People do terrible things, sometimes, for the best reasons.
“What’s the worst thing you’ve ever done?”
We were lying on the blanket in the backyard of 37 Brooks, like we always did that summer. Lena was on her side, cheek resting on her hand, hair loose. Beautiful.
“The worst thing I’ve ever done…” I pretended to think about it. Then I grabbed her by the waist and rolled her on top of me as she shrieked and begged me to stop tickling. “It’s what I’m thinking of doing right now.”
She laughed and pushed herself off me. “I’m serious,”
she said. She kept one hand on my chest. She was wearing a tank top, and I could see one of her bra straps—pale seashell-colored pink. I reached out and ran a finger along her collarbones, my favorite place: like the silhouette of tiny wings.
“You have to answer,” she said. And I almost did. I almost told her then. I wanted her to tell me it was okay, that she still loved me, that she would never leave. But then she leaned down and kissed me and her hair tickled my chest, and when she drew back her eyes were bright and honey-colored. “I want to know all your deep, dark secrets.”
“All of them? You sure?”
“You were in my dream last night.”
Her eyes were smiling. “Good dream?”
“Come here,” I said. “I’ll show you.” I rolled her down onto the blanket and moved on top of her.
“You’re cheating,” she said, but she laughed. Her hair was fanned out across the blanket. “You didn’t answer my question.”
“I don’t have to,” I said, and kissed her. “I’m an angel.”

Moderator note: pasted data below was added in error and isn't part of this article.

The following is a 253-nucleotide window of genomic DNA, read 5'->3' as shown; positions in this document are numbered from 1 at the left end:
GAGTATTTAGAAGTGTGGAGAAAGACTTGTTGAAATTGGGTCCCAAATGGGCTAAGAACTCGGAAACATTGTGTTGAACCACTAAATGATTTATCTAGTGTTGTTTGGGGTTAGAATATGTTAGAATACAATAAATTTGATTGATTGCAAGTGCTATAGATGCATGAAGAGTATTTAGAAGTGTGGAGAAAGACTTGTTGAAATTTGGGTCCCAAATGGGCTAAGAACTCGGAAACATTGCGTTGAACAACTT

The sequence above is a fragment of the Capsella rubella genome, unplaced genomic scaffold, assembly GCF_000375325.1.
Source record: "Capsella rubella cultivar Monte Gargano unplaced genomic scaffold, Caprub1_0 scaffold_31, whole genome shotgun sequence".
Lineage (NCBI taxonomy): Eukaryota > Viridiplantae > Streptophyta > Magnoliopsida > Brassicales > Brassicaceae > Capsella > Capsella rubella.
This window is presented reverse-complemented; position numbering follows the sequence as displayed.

I’m a liar.
I was lying even then. She deserved an angel, and I wanted to be hers.
When I was in the Crypts, I’d often sat awake and made a list of things she should know, things I would tell her if I ever found her again—like about killing Old Man Hicks when I was ten, how I was shaking so hard Flick had to hold my wrists steady. All the information I passed on when I was in Portland, coded messages and signals—information used I-don’t-know-how for I-don’t-know-what.
Lies I told and had to tell. Times I said I wasn’t scared and I was.
And now, these last sins: two regulators, dead.
And one more for the road.
Because when the fight was over, and I came down from the house to take stock of the damage, I saw someone familiar: Roman, the guard from the Crypts, lying in the leaves with a handle sticking out of his chest, his shirt clotted with blood. But alive. His breath was a liquid gargle in his throat.
“Help me,” he said, choking on the words. His eyes were rolling up to the sky, wild, like a horse’s. And I remembered Old Man Hicks saying, When the horse ain’t no good, you’re doing the horse a favor.